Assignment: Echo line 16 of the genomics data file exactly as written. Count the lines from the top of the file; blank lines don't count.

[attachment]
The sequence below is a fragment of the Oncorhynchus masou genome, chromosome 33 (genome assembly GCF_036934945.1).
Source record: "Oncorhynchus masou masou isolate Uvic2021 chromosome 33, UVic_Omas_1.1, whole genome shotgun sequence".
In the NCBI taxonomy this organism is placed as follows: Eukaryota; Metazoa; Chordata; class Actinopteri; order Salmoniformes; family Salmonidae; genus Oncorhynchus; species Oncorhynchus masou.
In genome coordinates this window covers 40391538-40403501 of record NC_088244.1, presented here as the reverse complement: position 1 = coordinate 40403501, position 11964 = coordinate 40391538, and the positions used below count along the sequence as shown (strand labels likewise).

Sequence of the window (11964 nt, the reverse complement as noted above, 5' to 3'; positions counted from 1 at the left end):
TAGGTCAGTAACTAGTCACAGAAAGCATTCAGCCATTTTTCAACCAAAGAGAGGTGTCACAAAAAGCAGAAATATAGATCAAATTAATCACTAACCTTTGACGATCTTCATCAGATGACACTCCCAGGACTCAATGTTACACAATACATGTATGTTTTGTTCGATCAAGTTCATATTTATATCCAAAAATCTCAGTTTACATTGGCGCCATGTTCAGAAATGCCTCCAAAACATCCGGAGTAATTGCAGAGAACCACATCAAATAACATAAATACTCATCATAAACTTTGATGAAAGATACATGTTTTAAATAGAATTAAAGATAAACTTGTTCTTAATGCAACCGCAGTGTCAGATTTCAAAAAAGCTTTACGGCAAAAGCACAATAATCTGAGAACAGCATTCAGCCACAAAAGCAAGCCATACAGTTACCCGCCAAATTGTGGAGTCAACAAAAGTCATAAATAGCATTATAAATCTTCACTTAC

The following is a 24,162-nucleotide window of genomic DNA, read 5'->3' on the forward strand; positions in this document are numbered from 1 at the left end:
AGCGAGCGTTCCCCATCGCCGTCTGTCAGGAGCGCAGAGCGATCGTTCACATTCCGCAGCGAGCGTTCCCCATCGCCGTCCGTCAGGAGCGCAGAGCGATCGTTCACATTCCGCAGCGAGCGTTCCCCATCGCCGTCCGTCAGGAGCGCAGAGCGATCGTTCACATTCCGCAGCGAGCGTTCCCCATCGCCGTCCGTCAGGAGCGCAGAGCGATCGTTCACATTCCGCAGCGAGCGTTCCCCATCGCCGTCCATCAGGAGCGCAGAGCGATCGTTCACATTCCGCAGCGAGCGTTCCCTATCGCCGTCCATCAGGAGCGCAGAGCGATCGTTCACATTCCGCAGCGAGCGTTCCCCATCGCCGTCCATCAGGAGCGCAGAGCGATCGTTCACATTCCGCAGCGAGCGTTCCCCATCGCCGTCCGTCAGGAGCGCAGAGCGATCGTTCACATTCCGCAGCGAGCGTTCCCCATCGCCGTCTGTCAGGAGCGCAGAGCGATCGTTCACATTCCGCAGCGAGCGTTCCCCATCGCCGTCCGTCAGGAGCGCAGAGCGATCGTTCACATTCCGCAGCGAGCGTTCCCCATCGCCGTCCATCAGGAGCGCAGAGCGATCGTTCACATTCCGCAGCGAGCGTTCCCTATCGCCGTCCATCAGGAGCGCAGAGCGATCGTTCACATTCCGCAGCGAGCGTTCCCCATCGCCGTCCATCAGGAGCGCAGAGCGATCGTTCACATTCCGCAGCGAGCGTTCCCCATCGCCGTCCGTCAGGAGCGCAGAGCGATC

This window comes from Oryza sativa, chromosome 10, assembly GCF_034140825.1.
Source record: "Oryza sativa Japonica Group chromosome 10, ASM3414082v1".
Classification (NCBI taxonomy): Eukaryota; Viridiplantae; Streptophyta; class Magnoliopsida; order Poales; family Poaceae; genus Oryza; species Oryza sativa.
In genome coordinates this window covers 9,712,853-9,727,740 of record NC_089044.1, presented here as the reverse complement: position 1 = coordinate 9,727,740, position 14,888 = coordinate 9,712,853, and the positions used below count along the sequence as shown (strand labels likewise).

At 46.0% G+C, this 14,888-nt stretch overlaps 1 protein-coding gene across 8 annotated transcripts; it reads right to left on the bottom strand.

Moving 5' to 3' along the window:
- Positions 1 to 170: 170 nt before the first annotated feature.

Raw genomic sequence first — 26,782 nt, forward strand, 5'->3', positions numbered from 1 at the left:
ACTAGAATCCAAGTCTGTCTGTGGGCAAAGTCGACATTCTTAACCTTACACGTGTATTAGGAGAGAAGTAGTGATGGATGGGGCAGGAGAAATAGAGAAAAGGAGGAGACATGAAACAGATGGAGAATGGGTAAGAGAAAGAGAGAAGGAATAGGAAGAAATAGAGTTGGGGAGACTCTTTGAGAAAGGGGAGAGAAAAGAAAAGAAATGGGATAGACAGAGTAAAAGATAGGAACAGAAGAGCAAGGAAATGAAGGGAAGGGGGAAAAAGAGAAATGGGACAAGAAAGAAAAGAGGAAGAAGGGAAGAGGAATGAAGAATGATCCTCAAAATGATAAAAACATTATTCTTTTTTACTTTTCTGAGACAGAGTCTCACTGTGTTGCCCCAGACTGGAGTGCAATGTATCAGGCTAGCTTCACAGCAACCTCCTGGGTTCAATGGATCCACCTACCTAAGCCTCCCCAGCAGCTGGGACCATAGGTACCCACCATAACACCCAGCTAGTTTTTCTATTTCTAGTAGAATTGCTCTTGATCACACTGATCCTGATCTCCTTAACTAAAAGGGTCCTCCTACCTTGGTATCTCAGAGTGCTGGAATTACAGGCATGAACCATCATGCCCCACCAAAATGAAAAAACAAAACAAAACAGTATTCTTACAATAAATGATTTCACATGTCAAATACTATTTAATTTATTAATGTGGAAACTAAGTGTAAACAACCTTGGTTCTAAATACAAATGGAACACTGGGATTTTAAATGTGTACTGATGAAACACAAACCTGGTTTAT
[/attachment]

Raw genomic sequence first — 26,782 nt, forward strand, 5'->3', positions numbered from 1 at the left: